sg_intro — get system statistics
The statgrab library provides a cross-platform interface to getting
system statistics. Each of the function calls to grab some statistics
returns an array of structures. Functions which return always a fixed
number of array entries (typical one) won't take an additional
parameter to store the number of array entries, others will. Anyway,
if the information isn't available anymore, you can call
sg_get_nelements(). See the manual page for each
individual function for more details on usage.
For each statistic type there are two functions available to fetch the
sg_get_cpu_stats_r). The difference between both
interfaces is the ownership of the returned statistic structures: while
the (well known)
sg_get_cpu_stats returns a
pointer to a memory area owned and controlled by the statgrab library,
sg_get_cpu_stats_r will return a pointer to a
memory area owned and controlled by the caller.
Storage owned by the statgrab library will be reused in follow-up calls
to the same statistic grabbing function within the same thread. The
memory is freed when the thread ends. This could result in dangling
pointers when you exchange those pointers between threads. Storage
which is owned by the caller must be freed by the caller when it's
not used any more.
sg_init() must be the first function you call
before you start to use libstatgrab; it performs all the one-time
initialisation operations that need setuid/setgid privileges. For
instance, on *BSD it opens a descriptor to be able to read kernel
structures later on, and on Solaris it reads the device mappings that
in some cases are only accessible by root (machines with a /dev/osa).
To handle this, each statgrab module has a private initialisation
routine called by
sg_init() takes an argument to tell whether
initialisation errors of components shall abort the library
initialisation process or not. Regardless of this value, the failing
module initialisations will usually lead into (partially) unusable
sg_init() has run, most of
the other libstatgrab functions no longer need elevated privileges
(some Unices require higher privileges to access command line argument
of processes owned by other users, Linux doesn't deliver some network
card information to unprivileged users, etc.). It is therefore a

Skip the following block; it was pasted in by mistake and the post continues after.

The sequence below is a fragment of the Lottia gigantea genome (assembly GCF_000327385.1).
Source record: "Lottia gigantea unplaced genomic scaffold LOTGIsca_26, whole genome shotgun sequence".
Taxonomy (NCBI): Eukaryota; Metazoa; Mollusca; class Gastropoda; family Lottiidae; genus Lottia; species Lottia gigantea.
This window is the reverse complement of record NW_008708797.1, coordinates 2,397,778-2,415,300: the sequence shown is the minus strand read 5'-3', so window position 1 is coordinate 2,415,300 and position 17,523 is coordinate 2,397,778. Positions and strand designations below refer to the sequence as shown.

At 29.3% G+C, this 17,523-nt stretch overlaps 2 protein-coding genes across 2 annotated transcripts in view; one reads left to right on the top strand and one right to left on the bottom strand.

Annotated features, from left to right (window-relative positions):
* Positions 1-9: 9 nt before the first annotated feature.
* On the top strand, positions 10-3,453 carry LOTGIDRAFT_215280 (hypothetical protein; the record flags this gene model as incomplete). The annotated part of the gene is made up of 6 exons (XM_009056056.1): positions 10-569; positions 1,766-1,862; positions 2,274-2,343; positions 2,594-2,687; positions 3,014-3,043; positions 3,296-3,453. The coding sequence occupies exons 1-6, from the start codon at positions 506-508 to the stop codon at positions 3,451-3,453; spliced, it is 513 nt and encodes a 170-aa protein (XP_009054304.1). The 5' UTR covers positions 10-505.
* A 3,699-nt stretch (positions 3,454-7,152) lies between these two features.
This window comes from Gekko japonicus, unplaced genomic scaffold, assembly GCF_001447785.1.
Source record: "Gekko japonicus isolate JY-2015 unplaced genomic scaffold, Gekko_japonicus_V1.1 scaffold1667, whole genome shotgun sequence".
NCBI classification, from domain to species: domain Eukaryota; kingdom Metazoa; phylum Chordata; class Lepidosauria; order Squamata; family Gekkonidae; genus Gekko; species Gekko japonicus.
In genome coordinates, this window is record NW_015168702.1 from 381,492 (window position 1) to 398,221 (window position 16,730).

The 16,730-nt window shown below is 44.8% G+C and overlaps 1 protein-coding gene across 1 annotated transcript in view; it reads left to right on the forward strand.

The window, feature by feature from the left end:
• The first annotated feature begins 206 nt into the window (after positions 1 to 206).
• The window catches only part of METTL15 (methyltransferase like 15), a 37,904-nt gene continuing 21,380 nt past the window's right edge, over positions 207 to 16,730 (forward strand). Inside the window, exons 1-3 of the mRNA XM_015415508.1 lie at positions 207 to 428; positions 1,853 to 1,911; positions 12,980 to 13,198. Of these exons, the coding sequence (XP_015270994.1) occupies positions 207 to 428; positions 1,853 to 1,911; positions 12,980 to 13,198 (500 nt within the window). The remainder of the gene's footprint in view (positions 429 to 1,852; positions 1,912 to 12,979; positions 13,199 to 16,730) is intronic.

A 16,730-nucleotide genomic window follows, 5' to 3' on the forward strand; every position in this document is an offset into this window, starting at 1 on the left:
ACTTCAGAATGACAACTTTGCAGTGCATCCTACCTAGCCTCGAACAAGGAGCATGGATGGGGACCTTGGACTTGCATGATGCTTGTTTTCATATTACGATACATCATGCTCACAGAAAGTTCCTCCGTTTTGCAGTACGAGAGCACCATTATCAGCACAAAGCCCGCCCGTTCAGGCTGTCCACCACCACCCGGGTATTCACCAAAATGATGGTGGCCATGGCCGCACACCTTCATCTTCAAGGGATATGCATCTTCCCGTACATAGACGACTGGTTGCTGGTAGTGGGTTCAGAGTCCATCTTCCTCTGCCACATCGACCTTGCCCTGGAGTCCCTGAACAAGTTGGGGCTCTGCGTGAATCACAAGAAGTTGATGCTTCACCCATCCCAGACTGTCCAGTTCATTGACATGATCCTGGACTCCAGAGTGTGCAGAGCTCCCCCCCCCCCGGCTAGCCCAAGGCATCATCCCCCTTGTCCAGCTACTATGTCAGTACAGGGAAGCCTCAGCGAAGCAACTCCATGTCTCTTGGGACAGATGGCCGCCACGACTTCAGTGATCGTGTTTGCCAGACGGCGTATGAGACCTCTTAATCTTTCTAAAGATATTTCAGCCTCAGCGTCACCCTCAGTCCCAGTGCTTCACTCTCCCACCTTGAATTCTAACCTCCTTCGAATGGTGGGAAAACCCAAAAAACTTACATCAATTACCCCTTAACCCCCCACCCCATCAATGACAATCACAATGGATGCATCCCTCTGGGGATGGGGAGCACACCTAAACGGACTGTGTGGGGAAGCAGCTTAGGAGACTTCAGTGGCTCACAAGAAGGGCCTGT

good idea to call
discards setuid and setgid privileges, immediately after you call
sg_init(), unless your application has a reason
for needing setuid or setgid privileges.
sg_shutdown() should be the very last statgrab
library function you call. You shouldn't invoke this function when
any thread is still existing which had made calls to the statgrab
library. If you don't invoke
sg_shutdown() use a counter to prevent to early
destruction of libstatgrab in a process where more than one component
uses libstatgrab. This counter is guarded by a mutual exclusion
semaphore when thread capabilities are built in.
SG_ERROR_NONE on success, and any other on
For proper thread support,
sg_unlock_mutex() are available to allow locking
system functions which aren't thread safe. While it's generally
not the wisest idea to mix calls to the statgrab library and similar
calls to the system library, it is possible to protect known unsafe
functions. There's currently one system API known to be not
utmp. The other
non-threadsafe functionality used by the statgrab library is the
global component management during initialisation (e.g. counting
the number of calls to
sg_init() to prevent
first call to
sg_shutdown() leaves the library
in an unusable status).
There's currently no way to get a list of used mutex names, so beg that any author which adds more semaphores to guard implementations is fair enough to add them here.
It is the intended practice that whenever a libstatgrab function is
called and subsequently fails that an appropriate error will be set.
sg_get_error() and associates to get
informed about the individual circumstances of the error condition.